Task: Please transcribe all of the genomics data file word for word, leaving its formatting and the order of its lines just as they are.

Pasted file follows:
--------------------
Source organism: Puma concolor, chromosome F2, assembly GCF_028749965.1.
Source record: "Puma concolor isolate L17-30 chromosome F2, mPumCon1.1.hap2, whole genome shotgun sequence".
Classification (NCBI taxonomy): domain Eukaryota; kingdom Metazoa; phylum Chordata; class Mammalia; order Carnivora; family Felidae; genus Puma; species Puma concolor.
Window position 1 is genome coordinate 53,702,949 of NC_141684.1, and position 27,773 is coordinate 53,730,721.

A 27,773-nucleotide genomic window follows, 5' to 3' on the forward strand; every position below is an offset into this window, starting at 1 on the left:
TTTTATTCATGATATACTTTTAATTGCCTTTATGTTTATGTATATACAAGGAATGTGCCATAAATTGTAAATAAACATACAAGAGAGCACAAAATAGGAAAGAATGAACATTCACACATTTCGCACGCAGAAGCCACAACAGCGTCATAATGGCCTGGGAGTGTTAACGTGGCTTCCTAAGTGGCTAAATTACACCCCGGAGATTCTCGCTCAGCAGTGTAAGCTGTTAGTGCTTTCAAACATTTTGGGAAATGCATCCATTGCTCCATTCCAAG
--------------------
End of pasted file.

Source organism: Puma concolor, chromosome F2, assembly GCF_028749965.1.
Source record: "Puma concolor isolate L17-30 chromosome F2, mPumCon1.1.hap2, whole genome shotgun sequence".
Classification (NCBI taxonomy): domain Eukaryota; kingdom Metazoa; phylum Chordata; class Mammalia; order Carnivora; family Felidae; genus Puma; species Puma concolor.
Window position 1 is genome coordinate 53,702,949 of NC_141684.1, and position 27,773 is coordinate 53,730,721.

A 27,773-nucleotide genomic window follows, 5' to 3' on the forward strand; every position below is an offset into this window, starting at 1 on the left:
TTTTATTCATGATATACTTTTAATTGCCTTTATGTTTATGTATATACAAGGAATGTGCCATAAATTGTAAATAAACATACAAGAGAGCACAAAATAGGAAAGAATGAACATTCACACATTTCGCACGCAGAAGCCACAACAGCGTCATAATGGCCTGGGAGTGTTAACGTGGCTTCCTAAGTGGCTAAATTACACCCCGGAGATTCTCGCTCAGCAGTGTAAGCTGTTAGTGCTTTCAAACATTTTGGGAAATGCATCCATTGCTCCATTCCAAG